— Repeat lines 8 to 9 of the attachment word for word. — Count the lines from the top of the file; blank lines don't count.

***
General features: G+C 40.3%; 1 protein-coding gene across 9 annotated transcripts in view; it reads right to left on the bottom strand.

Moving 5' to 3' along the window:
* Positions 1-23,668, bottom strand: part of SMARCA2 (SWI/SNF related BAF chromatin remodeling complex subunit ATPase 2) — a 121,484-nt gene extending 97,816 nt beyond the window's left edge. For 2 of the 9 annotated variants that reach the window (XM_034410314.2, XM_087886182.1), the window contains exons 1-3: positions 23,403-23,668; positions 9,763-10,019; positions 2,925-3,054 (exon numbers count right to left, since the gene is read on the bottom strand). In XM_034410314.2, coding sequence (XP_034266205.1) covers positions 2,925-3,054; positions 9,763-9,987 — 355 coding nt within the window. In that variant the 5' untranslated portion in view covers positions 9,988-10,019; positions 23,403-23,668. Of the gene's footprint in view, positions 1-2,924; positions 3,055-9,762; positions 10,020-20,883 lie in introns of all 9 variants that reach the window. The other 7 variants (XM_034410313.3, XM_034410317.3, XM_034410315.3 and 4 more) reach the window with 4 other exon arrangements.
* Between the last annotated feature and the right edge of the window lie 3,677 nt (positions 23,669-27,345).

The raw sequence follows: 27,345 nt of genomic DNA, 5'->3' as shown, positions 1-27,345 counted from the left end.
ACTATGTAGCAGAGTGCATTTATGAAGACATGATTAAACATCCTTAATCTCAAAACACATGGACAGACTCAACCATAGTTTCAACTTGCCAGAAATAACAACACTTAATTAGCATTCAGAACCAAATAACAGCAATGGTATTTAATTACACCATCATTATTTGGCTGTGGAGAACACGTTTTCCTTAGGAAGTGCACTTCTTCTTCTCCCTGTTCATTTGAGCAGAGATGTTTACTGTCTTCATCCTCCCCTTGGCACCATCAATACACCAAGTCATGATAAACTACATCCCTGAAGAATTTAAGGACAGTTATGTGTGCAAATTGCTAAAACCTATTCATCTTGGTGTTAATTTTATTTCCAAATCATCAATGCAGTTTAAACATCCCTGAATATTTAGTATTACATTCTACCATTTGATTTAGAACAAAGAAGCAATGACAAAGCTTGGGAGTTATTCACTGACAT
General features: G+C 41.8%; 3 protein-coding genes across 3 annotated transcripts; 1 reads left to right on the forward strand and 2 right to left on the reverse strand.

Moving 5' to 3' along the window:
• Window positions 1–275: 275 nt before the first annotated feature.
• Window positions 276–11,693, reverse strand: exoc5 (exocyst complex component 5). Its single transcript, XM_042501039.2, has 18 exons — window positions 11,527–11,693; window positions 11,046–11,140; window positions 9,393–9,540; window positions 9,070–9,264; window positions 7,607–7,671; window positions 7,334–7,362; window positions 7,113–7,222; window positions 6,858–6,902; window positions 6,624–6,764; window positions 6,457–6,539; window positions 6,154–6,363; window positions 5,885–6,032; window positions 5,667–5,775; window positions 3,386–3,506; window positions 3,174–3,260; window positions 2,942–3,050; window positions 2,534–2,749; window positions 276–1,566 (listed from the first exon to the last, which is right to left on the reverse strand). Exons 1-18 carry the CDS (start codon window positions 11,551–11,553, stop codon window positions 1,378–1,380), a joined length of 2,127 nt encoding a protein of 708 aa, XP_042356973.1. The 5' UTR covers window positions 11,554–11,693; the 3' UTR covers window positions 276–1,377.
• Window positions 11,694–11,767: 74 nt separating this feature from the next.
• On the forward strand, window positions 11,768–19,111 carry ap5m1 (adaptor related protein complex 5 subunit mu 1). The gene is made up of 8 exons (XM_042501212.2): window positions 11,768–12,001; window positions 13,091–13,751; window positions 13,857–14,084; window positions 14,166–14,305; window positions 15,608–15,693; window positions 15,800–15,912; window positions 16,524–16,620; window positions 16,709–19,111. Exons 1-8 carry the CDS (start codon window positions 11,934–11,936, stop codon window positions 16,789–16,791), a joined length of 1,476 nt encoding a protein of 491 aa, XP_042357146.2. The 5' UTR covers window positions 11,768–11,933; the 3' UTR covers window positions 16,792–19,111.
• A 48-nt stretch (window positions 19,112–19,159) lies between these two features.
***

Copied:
Moving 5' to 3' along the window:
• Window positions 1–275: 275 nt before the first annotated feature.